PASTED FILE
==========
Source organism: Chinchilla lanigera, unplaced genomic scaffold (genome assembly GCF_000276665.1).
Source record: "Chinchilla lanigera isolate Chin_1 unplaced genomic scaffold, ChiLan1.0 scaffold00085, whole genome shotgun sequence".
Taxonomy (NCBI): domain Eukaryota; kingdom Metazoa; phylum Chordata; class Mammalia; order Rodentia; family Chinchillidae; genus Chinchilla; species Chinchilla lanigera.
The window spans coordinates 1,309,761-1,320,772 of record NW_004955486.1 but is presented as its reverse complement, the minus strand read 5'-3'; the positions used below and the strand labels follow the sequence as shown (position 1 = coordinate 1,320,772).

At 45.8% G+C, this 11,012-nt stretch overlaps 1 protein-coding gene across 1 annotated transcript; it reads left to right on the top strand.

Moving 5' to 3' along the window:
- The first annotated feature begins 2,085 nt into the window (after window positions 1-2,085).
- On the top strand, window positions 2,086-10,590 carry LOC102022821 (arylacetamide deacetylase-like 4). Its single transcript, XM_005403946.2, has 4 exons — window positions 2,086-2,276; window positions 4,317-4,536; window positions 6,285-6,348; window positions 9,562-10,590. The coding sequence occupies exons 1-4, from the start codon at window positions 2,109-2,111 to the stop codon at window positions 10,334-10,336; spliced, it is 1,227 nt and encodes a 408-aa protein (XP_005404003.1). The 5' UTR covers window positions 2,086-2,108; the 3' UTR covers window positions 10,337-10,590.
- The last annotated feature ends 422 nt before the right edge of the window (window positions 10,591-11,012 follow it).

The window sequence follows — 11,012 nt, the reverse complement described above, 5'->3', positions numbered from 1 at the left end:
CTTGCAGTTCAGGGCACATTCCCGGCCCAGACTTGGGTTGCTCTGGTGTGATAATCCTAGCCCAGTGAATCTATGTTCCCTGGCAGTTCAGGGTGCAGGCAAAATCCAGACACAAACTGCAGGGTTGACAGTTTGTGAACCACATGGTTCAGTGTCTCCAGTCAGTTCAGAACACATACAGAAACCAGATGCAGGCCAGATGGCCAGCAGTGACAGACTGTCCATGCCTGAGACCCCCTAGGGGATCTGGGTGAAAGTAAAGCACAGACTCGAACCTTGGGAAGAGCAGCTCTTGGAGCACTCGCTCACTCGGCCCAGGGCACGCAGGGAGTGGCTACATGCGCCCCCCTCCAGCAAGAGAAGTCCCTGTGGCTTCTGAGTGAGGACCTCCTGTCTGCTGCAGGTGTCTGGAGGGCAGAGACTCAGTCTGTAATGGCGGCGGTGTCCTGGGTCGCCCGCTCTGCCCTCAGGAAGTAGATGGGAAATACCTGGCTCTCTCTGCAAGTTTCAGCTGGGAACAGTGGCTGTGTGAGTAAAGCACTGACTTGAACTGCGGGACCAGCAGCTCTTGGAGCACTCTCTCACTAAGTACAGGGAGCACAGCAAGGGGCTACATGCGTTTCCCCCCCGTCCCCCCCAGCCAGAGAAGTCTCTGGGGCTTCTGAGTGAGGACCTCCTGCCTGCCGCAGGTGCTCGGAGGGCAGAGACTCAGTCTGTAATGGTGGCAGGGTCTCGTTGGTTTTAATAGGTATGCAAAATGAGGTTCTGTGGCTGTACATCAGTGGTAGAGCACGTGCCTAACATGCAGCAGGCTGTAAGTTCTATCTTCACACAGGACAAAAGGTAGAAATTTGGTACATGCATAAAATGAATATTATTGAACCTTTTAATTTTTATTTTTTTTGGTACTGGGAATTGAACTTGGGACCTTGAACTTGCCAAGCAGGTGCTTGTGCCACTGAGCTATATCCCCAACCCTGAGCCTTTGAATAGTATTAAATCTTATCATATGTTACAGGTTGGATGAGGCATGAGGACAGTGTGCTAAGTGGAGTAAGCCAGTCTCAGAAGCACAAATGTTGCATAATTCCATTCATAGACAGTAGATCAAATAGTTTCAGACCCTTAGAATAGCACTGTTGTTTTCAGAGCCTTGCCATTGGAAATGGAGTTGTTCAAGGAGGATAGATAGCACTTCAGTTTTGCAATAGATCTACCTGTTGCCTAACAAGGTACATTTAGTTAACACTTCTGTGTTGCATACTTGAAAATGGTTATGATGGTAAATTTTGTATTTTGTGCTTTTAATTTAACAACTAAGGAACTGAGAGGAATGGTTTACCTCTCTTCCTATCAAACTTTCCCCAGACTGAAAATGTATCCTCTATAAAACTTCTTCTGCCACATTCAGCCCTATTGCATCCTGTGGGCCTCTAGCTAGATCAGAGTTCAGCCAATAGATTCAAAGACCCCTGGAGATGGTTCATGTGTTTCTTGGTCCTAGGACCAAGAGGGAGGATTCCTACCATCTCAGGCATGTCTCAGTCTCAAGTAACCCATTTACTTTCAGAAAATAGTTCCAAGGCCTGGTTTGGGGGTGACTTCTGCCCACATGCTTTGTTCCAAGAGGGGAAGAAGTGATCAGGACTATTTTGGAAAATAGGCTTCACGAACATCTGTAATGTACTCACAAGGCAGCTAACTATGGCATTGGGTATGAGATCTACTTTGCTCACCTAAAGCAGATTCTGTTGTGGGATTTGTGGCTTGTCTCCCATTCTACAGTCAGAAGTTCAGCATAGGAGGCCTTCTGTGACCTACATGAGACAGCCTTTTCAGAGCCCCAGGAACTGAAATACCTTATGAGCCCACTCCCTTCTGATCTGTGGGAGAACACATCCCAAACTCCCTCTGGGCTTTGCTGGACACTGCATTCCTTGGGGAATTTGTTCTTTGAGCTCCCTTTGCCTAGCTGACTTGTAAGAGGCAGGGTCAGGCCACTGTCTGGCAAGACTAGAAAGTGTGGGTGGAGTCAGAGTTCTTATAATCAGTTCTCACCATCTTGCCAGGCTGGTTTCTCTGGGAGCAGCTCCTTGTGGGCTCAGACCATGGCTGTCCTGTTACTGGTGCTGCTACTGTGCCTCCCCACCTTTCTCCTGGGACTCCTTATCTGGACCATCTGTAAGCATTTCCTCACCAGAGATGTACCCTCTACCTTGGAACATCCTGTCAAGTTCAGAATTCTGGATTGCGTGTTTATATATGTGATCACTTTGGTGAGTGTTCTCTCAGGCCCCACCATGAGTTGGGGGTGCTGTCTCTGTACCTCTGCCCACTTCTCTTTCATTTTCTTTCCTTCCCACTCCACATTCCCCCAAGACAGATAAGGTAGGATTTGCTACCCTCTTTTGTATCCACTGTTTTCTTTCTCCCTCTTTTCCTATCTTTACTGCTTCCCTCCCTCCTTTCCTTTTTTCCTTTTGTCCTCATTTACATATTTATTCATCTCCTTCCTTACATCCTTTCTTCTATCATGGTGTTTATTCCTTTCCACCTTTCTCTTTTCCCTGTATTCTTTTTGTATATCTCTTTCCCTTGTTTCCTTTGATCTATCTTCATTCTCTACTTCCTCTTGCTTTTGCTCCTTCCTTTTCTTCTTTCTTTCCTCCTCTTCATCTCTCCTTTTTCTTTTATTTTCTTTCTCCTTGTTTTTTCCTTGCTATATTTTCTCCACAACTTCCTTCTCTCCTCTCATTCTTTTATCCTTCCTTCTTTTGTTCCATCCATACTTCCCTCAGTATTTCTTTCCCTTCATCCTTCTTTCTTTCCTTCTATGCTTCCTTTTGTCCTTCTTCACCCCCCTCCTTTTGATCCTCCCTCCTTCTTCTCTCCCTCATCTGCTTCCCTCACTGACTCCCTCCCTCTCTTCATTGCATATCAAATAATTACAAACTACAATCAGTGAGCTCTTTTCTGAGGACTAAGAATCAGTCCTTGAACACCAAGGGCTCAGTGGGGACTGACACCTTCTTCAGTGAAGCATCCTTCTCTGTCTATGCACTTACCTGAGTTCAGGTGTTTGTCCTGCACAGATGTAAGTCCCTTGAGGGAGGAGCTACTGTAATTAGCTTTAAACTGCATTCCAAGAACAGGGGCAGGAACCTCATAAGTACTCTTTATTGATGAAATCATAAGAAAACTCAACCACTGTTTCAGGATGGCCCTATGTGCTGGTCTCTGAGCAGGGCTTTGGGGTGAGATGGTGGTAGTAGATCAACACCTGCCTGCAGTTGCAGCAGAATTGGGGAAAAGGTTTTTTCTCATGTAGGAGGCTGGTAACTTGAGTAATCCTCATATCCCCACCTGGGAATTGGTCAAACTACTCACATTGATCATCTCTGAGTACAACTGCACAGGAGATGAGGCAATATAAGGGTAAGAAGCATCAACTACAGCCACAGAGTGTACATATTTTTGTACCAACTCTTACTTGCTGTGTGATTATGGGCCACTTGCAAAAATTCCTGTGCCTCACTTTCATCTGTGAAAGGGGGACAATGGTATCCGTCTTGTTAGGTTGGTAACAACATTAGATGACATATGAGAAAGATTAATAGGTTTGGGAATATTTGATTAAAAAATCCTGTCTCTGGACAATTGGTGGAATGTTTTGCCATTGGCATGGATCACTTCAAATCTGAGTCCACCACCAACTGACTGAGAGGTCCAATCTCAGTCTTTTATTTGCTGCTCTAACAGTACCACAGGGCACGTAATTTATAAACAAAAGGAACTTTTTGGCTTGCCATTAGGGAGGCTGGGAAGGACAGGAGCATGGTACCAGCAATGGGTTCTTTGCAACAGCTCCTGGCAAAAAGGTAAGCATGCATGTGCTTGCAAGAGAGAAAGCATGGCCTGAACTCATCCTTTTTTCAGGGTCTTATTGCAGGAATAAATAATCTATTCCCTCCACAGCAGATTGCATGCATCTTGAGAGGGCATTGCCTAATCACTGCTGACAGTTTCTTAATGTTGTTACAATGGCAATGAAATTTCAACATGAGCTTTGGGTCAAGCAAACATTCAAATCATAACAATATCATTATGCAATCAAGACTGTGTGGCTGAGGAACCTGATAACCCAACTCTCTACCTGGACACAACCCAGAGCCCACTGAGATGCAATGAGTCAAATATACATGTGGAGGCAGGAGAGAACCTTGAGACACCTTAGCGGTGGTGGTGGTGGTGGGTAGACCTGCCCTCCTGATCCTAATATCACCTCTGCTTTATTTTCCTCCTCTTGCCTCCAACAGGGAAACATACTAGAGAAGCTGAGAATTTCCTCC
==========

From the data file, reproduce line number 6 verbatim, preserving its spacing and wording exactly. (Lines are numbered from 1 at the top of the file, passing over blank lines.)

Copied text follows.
Moving 5' to 3' along the window: